A trio of beautiful beetles
February 1, 2012
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This fall I spent some time under the tutelage of some of Canada’s best-known entomologists at the Canadian National Collection of Insects, Arachnids and Nematodes, with the specific goal of confirming some of my identifications of Arctic ground beetles (Carabidae).
One researcher, Dr. Henri Goulet, currently works on sawflies (Hymenoptera) but he started his entomological career as a beetle guy. His insights and identification “tips” for my beetles were amazing. Dr. Goulet also knows a thing or two about capturing insects – not with traps, but with his camera. He’s compiled hundreds of photographs of Canadian ground beetles for the Canadian Biodiversity Information Facility.
During my first summer in Nunavut, I was fortunate to collect a good series of a ground beetle called Blethisa catenaria. It was formerly known by only 4 other specimens, all over 50 years old; I found just over 30 more.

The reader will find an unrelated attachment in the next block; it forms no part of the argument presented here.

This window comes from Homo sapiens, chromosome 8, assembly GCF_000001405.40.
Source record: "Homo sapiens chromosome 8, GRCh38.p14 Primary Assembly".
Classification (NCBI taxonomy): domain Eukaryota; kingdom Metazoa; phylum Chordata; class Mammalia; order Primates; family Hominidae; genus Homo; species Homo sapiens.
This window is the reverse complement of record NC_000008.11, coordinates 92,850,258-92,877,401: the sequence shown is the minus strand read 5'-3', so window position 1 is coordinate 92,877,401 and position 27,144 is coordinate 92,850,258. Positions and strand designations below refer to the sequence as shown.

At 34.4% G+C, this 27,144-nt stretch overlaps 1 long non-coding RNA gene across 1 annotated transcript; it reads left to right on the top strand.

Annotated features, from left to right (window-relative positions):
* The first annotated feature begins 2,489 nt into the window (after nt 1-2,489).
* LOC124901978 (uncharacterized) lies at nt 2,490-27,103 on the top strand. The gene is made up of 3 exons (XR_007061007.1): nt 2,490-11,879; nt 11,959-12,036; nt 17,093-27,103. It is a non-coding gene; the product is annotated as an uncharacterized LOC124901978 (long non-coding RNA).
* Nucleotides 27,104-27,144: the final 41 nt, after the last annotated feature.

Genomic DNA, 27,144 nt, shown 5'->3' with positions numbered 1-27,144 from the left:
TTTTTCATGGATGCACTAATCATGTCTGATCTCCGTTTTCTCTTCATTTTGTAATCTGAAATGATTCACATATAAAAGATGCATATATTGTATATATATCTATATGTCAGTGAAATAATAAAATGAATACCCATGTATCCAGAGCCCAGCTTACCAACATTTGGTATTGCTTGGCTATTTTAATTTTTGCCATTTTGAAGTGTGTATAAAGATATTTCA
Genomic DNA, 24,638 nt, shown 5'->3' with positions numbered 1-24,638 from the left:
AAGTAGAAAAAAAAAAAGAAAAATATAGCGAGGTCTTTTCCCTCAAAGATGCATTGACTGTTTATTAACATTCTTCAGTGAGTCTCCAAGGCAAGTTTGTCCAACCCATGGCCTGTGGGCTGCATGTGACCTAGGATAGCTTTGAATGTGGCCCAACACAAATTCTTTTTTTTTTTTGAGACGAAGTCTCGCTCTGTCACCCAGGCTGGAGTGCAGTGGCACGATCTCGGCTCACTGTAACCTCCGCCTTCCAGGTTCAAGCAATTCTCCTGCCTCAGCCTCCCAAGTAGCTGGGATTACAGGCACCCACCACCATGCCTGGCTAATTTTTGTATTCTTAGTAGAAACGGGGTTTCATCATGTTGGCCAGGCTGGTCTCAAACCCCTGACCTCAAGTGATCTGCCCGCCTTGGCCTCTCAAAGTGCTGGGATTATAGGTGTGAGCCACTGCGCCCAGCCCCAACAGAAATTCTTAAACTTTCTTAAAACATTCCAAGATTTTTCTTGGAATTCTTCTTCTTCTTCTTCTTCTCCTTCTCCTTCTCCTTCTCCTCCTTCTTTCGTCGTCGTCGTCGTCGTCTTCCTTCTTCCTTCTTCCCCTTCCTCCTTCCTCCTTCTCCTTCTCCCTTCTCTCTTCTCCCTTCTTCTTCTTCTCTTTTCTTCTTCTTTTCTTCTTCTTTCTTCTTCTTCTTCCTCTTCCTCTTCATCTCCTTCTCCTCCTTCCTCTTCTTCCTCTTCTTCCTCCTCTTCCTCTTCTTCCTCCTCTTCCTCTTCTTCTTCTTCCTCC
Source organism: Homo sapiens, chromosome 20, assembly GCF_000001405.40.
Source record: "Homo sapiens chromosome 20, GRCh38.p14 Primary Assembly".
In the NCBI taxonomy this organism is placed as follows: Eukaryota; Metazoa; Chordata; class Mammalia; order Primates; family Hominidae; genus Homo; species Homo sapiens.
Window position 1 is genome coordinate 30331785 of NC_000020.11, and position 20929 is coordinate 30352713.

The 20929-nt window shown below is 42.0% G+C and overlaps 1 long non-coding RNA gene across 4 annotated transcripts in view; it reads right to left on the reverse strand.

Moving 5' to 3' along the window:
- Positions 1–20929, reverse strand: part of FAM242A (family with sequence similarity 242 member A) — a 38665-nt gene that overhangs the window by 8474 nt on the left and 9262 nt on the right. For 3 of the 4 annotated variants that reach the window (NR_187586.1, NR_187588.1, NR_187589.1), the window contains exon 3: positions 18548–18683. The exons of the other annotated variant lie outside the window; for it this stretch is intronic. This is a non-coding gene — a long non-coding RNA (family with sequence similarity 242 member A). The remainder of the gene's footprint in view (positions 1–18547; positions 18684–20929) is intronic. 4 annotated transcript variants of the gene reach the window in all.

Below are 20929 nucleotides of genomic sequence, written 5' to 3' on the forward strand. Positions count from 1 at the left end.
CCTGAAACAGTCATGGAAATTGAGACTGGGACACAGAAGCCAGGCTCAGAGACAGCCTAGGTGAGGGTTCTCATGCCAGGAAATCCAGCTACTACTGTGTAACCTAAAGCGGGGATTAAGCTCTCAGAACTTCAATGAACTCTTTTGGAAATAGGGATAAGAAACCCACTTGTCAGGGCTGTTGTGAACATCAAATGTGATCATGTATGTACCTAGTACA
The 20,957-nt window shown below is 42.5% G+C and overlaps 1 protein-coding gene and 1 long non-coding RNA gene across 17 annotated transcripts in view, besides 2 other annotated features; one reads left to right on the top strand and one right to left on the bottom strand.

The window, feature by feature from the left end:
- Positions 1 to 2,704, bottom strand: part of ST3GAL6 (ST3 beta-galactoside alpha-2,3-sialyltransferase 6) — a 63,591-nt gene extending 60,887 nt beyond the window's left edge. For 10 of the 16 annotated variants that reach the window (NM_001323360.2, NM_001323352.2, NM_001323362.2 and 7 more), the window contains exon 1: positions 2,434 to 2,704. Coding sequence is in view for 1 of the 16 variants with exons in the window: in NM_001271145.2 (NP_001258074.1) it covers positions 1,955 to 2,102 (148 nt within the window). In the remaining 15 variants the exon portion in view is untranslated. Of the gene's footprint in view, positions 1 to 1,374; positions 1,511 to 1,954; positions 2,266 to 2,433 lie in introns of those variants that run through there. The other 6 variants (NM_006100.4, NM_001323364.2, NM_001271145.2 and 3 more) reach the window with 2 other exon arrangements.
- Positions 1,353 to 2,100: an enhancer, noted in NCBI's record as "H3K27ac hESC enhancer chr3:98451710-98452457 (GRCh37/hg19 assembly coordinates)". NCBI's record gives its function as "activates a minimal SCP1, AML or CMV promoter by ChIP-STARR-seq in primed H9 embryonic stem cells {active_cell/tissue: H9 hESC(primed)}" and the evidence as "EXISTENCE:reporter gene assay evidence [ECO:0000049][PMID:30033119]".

One of the wonderful things my collection taught us about this species is that they come in several colours. You’ll recall that I wrote a post not long ago on the color variation in another Arctic beetle, Pterostichus (Stereocerus) haematopus. Blethisa catenaria provides another great example – except it is decidedly SHINIER. Says Dr. Goulet about the variation in B. catenaria: “Based on your specimens, the color forms are not discrete, but gradually shift from dark to either green or copper”. Cool!
Dr. Goulet was very excited to get some photographs of the different color morphs of B. catenaria, and just this week he completed his work on the images. With his permission, I’m sharing them with you now:
Blethisa catenaria ("brown") - Photo by: Henri Goulet
Blethisa catenaria ("dark") - Photo by: Henri Goulet
Blethisa catenaria ("copper") - Photo by: Henri Goulet